The UK has made a mistake in bringing back a rule meaning travellers from Spain must stay at home for 14 days, Madrid’s prime minister has said, arguing that much of the Mediterranean country has a lower coronavirus infection rate than the UK.
“The error, in my judgement, and hence the lack of alignment of the United Kingdom’s response, is based on considering the cumulative incidence of [the virus in] the entire country,” Mr Sanchez said in an interview with Telecinco television. The rebound in Covid-19 cases is focused in two regions, Catalonia and Aragon, he said, adding: “In most of Spain, the incidence [of the disease] is very much inferior to even the numbers registered in the United Kingdom.”
It comes as the head of the World Health Organisation warned the pandemic “continues to accelerate” with a doubling of cases over the last six weeks.
Tedros Adhanom Ghebreyesus, the organisation’s director-general, said nearly 16 million cases have now been reported to the UN health agency, with more than 640,000 deaths worldwide. ”Covid-19 has changed our world,” he said on Monday. “It has brought people, communities and nations together — and driven them apart.”
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Scotland could shut hospitality venues if ‘slicing standards’ lead to further outbreaks, Nicola Sturgeon says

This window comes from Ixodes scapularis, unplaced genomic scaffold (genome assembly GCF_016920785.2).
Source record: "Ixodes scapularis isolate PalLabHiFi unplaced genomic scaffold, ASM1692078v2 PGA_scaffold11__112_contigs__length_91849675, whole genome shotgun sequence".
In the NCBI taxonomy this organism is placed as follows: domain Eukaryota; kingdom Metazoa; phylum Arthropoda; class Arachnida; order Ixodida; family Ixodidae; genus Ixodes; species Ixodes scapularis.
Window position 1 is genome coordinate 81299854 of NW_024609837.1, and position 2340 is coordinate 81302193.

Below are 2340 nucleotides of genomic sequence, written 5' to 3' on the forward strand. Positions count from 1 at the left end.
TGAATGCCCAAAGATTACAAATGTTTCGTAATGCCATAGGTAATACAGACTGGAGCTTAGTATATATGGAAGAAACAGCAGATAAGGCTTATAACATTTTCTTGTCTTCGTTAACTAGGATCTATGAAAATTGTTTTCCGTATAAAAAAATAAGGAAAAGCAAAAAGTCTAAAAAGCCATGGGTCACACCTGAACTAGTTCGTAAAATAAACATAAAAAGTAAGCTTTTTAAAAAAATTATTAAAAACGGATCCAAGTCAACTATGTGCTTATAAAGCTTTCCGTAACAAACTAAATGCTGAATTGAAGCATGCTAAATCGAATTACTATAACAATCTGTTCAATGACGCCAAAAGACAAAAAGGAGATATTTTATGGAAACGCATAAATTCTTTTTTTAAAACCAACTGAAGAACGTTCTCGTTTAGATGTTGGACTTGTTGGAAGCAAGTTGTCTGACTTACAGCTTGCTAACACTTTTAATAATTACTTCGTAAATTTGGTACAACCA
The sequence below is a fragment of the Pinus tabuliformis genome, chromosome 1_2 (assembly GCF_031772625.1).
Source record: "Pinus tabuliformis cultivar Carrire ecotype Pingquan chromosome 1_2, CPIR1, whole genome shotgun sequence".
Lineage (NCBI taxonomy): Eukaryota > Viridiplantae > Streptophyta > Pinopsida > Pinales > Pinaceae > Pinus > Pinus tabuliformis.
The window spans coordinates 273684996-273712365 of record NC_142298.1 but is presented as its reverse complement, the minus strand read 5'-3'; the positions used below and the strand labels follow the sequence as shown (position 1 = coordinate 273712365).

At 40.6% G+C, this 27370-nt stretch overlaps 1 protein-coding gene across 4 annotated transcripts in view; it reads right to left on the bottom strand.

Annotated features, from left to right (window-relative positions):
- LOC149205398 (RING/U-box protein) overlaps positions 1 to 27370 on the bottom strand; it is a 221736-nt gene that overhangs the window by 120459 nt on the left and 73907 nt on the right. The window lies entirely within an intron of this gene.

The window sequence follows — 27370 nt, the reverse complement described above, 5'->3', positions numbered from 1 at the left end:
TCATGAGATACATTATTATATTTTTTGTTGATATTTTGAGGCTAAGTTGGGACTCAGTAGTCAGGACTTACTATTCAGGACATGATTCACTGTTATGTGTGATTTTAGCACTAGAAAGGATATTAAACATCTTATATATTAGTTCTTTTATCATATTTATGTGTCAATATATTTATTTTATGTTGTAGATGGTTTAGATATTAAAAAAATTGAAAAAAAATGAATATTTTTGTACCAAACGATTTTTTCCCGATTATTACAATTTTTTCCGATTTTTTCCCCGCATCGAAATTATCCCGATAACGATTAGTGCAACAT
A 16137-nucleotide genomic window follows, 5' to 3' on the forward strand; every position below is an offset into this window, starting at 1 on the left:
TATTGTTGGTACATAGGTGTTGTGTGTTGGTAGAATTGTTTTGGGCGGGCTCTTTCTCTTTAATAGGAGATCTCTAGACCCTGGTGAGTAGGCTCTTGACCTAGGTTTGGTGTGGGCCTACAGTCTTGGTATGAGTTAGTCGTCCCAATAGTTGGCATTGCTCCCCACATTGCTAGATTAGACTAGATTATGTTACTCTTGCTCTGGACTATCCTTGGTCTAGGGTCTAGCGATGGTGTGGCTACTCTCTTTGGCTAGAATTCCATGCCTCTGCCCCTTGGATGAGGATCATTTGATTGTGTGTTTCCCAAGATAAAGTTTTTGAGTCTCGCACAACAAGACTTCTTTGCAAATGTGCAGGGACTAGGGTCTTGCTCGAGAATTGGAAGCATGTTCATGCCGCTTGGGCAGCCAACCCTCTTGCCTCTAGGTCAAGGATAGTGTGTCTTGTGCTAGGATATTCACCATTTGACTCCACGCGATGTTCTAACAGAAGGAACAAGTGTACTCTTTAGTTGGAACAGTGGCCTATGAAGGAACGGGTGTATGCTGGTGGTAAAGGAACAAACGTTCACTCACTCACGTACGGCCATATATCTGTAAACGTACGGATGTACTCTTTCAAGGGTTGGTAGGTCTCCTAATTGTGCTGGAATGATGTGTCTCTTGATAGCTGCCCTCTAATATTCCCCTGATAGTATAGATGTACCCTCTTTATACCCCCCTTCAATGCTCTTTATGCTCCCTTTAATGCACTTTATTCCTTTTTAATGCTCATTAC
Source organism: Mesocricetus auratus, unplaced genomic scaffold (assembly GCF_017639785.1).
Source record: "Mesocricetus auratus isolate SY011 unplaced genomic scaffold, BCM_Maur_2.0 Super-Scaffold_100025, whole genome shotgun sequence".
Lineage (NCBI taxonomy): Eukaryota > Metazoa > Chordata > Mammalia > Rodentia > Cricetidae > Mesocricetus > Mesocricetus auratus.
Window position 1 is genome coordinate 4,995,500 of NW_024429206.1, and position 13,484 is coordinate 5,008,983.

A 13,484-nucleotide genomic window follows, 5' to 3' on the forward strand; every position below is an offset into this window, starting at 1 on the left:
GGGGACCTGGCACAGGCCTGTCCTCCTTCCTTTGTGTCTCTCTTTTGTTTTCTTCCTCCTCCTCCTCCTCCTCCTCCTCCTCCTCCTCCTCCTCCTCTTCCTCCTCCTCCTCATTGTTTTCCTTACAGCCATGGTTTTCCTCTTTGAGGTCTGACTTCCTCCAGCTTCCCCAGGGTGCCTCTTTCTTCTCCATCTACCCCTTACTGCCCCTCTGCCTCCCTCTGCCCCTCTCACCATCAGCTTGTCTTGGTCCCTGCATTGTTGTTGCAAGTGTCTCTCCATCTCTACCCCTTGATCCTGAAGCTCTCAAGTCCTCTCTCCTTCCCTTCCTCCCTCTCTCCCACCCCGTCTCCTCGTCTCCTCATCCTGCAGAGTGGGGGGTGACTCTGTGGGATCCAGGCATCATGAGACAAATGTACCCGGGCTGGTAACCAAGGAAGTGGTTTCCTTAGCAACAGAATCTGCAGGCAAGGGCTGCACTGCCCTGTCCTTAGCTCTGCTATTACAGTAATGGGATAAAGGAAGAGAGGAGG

Hospitality venues could be closed down if “slipping standards” on Covid-19 measures lead to outbreaks of the virus, Nicola Sturgeon has said.
The first minster made the warning as she announced another four positive cases in Scotland, bringing the total to 18,558.
No deaths have been recorded in the last 24 hours, meaning the total number of fatalities remains at 2,491.
But Ms Sturgeon said the Scottish government is likely to adopt a “cautious approach” to lockdown easing when its planned review takes place on Thursday.
She warned there is a “worrying resurgence” of Covid cases globally and stressed the hospitality sector in Scotland must ensure it is adhering to guidelines put in place.
While most businesses are following the rules, including mandating face coverings for staff and collecting the details of customers, she said she had heard anecdotally that some have not.
A further document has been distributed to venues to ensure they are fully aware of their responsibilities.